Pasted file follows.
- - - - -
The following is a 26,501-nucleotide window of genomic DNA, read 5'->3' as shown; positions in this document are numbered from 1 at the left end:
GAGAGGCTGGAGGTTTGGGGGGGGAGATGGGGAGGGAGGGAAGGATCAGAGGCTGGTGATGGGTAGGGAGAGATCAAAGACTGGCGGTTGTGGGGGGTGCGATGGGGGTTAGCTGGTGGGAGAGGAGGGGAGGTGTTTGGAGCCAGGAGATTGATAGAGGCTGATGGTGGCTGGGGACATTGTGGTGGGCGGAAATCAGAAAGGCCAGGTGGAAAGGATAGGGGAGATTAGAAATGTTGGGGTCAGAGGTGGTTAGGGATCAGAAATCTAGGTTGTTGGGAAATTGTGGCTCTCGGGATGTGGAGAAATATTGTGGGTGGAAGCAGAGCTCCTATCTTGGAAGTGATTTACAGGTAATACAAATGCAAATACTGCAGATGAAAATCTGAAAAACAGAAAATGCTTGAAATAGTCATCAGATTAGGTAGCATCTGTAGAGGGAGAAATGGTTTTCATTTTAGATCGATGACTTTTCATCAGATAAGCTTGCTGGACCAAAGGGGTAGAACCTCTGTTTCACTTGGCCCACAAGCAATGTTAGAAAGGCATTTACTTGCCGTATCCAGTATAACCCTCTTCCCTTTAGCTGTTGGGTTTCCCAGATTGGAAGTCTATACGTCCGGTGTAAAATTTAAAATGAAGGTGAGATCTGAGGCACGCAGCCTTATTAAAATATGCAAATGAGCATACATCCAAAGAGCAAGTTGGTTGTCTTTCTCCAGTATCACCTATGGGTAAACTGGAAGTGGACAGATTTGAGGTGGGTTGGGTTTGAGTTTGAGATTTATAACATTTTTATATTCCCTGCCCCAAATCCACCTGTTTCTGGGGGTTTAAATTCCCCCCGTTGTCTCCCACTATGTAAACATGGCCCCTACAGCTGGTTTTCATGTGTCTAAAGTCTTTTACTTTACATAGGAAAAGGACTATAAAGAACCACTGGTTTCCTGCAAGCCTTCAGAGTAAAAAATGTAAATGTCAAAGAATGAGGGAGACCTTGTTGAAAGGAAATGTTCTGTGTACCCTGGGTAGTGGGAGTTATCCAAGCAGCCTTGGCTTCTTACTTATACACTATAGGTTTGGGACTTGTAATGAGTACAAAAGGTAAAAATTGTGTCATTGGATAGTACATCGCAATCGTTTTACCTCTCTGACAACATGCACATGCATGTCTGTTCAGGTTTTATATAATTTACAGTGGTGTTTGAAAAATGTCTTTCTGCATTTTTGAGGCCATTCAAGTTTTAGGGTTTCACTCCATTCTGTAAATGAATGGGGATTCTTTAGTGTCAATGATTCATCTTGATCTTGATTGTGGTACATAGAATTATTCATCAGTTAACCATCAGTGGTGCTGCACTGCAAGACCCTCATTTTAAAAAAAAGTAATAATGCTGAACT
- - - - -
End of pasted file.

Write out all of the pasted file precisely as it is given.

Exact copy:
The following is a 26,501-nucleotide window of genomic DNA, read 5'->3' as shown; positions in this document are numbered from 1 at the left end:
GAGAGGCTGGAGGTTTGGGGGGGGAGATGGGGAGGGAGGGAAGGATCAGAGGCTGGTGATGGGTAGGGAGAGATCAAAGACTGGCGGTTGTGGGGGGTGCGATGGGGGTTAGCTGGTGGGAGAGGAGGGGAGGTGTTTGGAGCCAGGAGATTGATAGAGGCTGATGGTGGCTGGGGACATTGTGGTGGGCGGAAATCAGAAAGGCCAGGTGGAAAGGATAGGGGAGATTAGAAATGTTGGGGTCAGAGGTGGTTAGGGATCAGAAATCTAGGTTGTTGGGAAATTGTGGCTCTCGGGATGTGGAGAAATATTGTGGGTGGAAGCAGAGCTCCTATCTTGGAAGTGATTTACAGGTAATACAAATGCAAATACTGCAGATGAAAATCTGAAAAACAGAAAATGCTTGAAATAGTCATCAGATTAGGTAGCATCTGTAGAGGGAGAAATGGTTTTCATTTTAGATCGATGACTTTTCATCAGATAAGCTTGCTGGACCAAAGGGGTAGAACCTCTGTTTCACTTGGCCCACAAGCAATGTTAGAAAGGCATTTACTTGCCGTATCCAGTATAACCCTCTTCCCTTTAGCTGTTGGGTTTCCCAGATTGGAAGTCTATACGTCCGGTGTAAAATTTAAAATGAAGGTGAGATCTGAGGCACGCAGCCTTATTAAAATATGCAAATGAGCATACATCCAAAGAGCAAGTTGGTTGTCTTTCTCCAGTATCACCTATGGGTAAACTGGAAGTGGACAGATTTGAGGTGGGTTGGGTTTGAGTTTGAGATTTATAACATTTTTATATTCCCTGCCCCAAATCCACCTGTTTCTGGGGGTTTAAATTCCCCCCGTTGTCTCCCACTATGTAAACATGGCCCCTACAGCTGGTTTTCATGTGTCTAAAGTCTTTTACTTTACATAGGAAAAGGACTATAAAGAACCACTGGTTTCCTGCAAGCCTTCAGAGTAAAAAATGTAAATGTCAAAGAATGAGGGAGACCTTGTTGAAAGGAAATGTTCTGTGTACCCTGGGTAGTGGGAGTTATCCAAGCAGCCTTGGCTTCTTACTTATACACTATAGGTTTGGGACTTGTAATGAGTACAAAAGGTAAAAATTGTGTCATTGGATAGTACATCGCAATCGTTTTACCTCTCTGACAACATGCACATGCATGTCTGTTCAGGTTTTATATAATTTACAGTGGTGTTTGAAAAATGTCTTTCTGCATTTTTGAGGCCATTCAAGTTTTAGGGTTTCACTCCATTCTGTAAATGAATGGGGATTCTTTAGTGTCAATGATTCATCTTGATCTTGATTGTGGTACATAGAATTATTCATCAGTTAACCATCAGTGGTGCTGCACTGCAAGACCCTCATTTTAAAAAAAAGTAATAATGCTGAACT